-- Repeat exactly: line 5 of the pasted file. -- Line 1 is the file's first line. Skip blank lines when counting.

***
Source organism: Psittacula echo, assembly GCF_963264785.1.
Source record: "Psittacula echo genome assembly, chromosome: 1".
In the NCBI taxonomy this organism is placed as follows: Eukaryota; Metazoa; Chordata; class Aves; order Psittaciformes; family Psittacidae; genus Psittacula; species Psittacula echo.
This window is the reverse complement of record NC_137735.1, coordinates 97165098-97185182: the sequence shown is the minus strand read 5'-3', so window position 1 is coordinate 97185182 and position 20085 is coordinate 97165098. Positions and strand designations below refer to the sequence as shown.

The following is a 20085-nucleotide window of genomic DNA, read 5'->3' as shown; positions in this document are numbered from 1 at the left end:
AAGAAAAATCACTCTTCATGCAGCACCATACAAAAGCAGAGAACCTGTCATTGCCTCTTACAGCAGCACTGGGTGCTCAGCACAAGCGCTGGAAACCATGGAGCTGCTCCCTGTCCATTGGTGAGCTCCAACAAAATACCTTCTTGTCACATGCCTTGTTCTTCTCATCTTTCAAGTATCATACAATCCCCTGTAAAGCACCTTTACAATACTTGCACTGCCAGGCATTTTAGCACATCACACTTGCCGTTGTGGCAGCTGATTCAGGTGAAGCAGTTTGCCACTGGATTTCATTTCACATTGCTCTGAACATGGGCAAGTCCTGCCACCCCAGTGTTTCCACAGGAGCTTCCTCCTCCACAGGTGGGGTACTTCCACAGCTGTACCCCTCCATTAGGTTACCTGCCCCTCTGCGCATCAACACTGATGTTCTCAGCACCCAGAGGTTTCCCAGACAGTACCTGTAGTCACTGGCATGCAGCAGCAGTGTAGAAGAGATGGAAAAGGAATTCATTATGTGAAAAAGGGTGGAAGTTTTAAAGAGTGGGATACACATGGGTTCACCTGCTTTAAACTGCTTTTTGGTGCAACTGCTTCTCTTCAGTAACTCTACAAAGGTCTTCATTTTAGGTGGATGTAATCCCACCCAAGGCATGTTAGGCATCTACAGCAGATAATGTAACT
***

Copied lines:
The following is a 20085-nucleotide window of genomic DNA, read 5'->3' as shown; positions in this document are numbered from 1 at the left end: